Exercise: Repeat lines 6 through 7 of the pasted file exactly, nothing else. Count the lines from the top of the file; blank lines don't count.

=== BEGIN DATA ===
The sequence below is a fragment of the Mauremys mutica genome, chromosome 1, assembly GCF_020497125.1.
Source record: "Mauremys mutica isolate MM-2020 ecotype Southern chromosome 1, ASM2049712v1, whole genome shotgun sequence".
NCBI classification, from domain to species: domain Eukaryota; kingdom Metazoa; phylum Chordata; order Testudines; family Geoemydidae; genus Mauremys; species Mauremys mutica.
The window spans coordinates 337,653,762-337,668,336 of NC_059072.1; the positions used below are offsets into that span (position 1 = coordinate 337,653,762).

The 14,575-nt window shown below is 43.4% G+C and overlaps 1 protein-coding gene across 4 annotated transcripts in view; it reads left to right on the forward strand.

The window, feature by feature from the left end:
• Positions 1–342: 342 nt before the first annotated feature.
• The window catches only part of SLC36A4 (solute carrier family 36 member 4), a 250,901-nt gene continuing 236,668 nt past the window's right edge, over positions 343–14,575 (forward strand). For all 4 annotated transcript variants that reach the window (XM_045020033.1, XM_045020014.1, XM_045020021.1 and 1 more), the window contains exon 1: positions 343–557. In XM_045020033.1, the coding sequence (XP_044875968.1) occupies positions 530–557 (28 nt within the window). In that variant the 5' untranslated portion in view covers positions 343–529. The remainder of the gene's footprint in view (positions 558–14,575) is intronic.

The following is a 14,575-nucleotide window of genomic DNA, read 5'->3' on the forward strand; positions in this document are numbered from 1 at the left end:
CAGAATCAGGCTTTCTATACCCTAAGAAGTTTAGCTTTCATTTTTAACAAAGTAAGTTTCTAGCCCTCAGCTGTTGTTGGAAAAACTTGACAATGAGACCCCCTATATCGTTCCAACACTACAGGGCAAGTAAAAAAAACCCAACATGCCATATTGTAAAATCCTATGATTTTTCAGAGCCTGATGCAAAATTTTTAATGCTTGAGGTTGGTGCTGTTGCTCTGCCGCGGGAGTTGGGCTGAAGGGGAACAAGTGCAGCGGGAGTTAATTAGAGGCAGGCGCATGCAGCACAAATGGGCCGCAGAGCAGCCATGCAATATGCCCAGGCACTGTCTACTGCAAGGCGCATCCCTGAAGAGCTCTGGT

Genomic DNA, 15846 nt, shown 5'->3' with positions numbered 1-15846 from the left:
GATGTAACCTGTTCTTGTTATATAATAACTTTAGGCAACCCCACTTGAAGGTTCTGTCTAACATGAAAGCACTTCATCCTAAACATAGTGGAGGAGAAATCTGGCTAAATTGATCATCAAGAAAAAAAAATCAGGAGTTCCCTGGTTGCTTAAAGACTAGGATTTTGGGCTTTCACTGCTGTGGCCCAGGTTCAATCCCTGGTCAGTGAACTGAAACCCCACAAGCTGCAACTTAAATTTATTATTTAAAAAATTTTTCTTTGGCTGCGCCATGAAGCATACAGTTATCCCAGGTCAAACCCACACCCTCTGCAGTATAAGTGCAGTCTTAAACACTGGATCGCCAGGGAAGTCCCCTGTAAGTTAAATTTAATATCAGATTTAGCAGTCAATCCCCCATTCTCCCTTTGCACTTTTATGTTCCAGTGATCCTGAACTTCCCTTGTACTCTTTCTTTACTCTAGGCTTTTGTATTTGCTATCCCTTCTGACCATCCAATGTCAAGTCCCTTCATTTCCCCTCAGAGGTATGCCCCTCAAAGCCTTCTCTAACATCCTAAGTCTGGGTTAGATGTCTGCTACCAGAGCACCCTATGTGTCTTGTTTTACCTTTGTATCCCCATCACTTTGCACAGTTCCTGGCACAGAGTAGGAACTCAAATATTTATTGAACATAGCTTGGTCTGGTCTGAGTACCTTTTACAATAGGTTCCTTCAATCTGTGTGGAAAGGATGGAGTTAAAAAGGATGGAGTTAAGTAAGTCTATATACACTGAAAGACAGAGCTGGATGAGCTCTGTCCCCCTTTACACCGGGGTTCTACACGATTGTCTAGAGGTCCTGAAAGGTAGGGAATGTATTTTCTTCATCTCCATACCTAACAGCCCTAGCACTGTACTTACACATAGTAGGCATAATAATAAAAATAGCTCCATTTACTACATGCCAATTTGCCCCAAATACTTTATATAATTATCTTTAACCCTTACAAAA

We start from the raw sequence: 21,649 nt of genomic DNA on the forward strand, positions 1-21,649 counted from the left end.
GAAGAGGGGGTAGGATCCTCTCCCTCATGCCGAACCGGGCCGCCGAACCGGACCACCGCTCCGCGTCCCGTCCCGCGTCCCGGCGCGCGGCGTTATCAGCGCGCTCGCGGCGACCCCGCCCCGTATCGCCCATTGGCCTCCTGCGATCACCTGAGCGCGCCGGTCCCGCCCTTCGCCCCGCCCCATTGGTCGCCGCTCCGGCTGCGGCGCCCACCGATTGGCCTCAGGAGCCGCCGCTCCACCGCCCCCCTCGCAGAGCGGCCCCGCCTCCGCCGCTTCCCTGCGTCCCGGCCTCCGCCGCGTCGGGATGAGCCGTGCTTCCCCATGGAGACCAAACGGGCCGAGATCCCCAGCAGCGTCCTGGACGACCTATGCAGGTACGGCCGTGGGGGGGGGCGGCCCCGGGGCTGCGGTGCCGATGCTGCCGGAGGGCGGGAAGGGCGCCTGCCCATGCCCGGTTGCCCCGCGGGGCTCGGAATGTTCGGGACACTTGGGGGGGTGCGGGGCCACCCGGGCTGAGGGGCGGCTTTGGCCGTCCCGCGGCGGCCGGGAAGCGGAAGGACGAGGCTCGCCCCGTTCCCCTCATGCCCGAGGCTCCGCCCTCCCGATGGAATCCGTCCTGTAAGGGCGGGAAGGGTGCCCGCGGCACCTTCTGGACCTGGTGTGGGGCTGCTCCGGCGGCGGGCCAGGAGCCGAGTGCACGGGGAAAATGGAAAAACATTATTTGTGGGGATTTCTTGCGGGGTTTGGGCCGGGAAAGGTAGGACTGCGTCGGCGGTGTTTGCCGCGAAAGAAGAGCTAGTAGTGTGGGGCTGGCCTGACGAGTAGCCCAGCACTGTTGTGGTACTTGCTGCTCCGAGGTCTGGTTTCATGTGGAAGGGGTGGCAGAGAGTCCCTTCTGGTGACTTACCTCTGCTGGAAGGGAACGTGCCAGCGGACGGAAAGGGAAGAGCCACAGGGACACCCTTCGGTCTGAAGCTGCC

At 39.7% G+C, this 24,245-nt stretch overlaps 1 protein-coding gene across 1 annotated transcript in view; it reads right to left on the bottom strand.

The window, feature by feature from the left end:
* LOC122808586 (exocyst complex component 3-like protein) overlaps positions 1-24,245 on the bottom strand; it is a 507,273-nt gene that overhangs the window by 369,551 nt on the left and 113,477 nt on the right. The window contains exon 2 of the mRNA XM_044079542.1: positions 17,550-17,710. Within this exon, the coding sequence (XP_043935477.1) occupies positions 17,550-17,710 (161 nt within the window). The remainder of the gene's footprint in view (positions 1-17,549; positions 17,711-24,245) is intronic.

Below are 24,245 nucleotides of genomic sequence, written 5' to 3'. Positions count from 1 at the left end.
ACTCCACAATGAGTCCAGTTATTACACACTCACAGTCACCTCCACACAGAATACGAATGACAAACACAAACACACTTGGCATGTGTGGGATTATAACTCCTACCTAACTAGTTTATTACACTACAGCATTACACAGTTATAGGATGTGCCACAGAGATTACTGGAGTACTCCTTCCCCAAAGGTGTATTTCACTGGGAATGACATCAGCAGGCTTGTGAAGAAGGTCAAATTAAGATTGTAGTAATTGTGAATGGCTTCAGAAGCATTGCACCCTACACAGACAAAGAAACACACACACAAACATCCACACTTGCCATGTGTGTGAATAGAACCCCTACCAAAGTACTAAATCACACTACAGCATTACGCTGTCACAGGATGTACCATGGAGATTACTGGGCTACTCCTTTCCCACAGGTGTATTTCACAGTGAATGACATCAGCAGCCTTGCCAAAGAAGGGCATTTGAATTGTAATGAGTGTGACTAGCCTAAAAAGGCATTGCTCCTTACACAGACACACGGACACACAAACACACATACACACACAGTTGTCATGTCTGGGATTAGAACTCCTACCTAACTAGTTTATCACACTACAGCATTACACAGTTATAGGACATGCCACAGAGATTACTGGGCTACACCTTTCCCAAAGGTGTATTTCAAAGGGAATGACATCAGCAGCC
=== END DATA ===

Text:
The window, feature by feature from the left end:
• Positions 1–342: 342 nt before the first annotated feature.